Are your medicines affecting fish?

AU researcher seeking to improve wastewater treatment

AUBURN – Synthetic chemicals designed to help human health may be having unintended consequences downstream from wastewater treatment plants, according to an Auburn University researcher. The problems can include fish with both male and female characteristics and the creation of antimicrobial-resistant microorganisms.

Willie Harper, assistant professor of civil and environmental engineering, is looking into how synthetic, or manmade, chemicals are broken down by wastewater treatment plants and the possible effects on the environment.

He says pharmaceutical and personal care products, such as aspirin, antibiotics and birth control pills, contain chemicals that can pass through treatment plants either unaltered or only slightly degraded.

“These chemicals serve their intended purposes and then are passed through the human body into the wastewater,” said Harper, who has been studying wastewater treatment for 15 years, the last five at AU. “We are studying how well they are broken down by bacteria at the treatment plant and we want to create new technology for use in wastewater treatment. We want to prevent problems downstream.”

Chemicals that act as endocrine disruptors are designed to affect hormonal stability, such as in birth control pills to prevent pregnancy. However, after the chemicals pass through the body, a residue can remain intact even after going through a wastewater treatment plant.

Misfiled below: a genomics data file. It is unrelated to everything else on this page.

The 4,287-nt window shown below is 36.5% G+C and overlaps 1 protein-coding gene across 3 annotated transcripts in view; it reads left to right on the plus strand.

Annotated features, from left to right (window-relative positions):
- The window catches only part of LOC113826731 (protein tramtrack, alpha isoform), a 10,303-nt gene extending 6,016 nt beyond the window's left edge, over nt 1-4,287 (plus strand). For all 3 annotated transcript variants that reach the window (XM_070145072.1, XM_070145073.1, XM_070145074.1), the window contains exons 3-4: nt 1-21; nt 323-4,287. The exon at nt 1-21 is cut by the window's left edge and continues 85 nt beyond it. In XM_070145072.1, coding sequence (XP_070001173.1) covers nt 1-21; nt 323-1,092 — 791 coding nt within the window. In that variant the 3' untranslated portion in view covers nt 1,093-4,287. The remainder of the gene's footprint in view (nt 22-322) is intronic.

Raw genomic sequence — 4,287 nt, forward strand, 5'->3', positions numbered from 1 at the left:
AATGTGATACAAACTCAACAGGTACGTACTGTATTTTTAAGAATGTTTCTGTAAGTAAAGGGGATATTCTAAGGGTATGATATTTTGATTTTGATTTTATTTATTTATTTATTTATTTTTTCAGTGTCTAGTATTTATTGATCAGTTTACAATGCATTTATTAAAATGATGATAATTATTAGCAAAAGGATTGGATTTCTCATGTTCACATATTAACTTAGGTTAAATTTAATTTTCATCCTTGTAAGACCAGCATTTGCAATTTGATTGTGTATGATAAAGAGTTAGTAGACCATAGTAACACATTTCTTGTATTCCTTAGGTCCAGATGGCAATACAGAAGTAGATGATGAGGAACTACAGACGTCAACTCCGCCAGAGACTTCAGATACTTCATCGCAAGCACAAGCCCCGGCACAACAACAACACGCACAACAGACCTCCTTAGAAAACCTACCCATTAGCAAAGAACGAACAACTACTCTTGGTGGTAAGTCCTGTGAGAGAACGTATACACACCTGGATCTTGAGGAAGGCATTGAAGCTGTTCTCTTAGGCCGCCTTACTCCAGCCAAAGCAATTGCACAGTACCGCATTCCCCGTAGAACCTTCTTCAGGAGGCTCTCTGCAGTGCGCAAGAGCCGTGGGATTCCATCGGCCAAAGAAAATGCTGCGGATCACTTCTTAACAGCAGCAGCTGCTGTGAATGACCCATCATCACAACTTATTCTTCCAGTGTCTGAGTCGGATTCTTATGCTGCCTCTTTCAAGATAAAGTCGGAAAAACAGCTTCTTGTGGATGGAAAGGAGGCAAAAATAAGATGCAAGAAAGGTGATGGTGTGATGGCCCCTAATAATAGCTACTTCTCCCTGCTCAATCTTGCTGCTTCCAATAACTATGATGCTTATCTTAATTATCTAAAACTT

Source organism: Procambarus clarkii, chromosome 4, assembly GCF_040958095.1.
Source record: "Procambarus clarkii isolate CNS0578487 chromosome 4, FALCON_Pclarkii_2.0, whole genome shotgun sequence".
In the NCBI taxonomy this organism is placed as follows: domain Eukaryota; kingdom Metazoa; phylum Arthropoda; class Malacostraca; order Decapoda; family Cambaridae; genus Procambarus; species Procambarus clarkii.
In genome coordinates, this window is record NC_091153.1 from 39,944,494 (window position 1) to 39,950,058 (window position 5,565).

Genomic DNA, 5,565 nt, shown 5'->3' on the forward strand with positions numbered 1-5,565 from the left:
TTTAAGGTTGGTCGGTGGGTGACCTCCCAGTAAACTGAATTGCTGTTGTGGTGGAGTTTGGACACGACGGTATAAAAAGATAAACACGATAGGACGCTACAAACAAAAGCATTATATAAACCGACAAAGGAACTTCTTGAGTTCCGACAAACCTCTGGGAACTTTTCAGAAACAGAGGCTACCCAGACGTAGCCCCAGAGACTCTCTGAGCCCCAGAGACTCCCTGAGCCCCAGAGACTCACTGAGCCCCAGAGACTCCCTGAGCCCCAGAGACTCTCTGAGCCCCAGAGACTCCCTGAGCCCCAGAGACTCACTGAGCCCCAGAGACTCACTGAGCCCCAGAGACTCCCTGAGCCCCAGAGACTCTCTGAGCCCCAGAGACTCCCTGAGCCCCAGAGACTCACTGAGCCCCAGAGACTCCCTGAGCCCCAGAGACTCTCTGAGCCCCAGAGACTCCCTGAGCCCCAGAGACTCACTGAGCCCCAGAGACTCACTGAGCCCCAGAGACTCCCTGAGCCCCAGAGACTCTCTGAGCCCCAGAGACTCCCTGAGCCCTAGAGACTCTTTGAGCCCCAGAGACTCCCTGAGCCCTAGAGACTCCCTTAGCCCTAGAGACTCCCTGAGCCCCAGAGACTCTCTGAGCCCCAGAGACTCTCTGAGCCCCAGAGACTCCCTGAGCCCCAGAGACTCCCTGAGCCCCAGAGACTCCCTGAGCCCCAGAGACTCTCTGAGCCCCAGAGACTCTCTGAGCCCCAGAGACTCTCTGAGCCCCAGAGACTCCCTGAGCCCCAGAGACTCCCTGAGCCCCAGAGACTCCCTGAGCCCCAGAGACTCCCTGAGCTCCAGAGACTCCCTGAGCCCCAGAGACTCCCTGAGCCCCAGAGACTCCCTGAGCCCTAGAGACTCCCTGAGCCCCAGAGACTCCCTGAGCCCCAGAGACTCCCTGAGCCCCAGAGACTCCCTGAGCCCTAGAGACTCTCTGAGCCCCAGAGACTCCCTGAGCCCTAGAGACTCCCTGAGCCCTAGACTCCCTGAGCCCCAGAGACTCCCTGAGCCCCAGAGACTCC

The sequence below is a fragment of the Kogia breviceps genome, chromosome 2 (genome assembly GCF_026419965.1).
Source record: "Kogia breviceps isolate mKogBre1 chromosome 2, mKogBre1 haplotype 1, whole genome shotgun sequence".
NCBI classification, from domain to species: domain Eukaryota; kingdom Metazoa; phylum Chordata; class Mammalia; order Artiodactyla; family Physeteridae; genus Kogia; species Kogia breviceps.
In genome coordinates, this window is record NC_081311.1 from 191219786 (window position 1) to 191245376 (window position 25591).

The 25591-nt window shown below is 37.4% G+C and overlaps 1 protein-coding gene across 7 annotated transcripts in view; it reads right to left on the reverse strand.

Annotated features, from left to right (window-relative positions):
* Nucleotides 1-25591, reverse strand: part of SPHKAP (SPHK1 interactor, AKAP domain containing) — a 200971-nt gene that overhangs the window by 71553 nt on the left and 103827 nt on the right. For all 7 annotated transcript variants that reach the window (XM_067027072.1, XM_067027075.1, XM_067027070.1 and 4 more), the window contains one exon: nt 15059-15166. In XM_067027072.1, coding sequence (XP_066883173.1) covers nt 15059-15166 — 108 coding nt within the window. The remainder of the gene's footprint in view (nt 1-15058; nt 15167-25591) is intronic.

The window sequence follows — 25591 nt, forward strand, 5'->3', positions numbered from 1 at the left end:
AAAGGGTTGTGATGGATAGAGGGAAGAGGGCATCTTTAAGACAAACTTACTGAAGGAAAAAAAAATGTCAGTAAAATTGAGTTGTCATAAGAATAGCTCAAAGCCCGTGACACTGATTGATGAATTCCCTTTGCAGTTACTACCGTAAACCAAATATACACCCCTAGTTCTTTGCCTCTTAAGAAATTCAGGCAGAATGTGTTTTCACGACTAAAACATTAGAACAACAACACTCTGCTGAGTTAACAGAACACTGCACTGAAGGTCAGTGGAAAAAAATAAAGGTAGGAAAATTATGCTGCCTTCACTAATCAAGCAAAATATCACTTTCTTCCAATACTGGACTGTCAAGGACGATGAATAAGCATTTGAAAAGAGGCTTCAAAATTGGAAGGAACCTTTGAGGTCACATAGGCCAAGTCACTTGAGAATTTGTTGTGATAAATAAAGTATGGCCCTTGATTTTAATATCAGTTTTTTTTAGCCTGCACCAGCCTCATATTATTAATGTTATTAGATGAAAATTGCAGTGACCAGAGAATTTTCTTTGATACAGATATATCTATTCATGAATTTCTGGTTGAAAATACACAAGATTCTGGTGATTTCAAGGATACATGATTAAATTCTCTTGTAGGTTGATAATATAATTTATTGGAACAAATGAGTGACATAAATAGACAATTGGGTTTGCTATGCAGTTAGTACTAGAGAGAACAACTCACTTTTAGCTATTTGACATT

“These chemicals can affect fish by disrupting their endocrine system. If this happens, then they develop abnormally,” Harper said. “Some synthetic chemicals can ‘feminize’ a male fish, giving it female characteristics. Some male fish have been found with ovaries.”

In September, fish were found in the Potomac River near Washington, D.C., that had both male and female attributes. While scientists are concerned about this situation and others, Harper says the first step is to learn the fate of chemicals as they pass through the treatment process.

“The treatment plants are doing a good job to clean the water based on current regulations, but they not designed to remove certain chemicals to even safer levels,” he said. “We want to help treatment plants address these concerns.”

Using National Science Foundation grants, Harper has set up three small-scale treatment plants in his laboratory where he can control the treatment process and the kind and amount of chemicals being treated. His lab, like large plants, removes chemicals through a process called activated sludge treatment in which biomass, or biological material, is used to remove harmful pollutants.

Harper’s AU research group was one of the first in the world to show that the biomass particle size is a critical factor in the adsorptive removal of steroidal compounds. As these clumps of microorganisms get smaller, he says, they have more surface area and thus they provide more sites for removal of synthetic chemicals.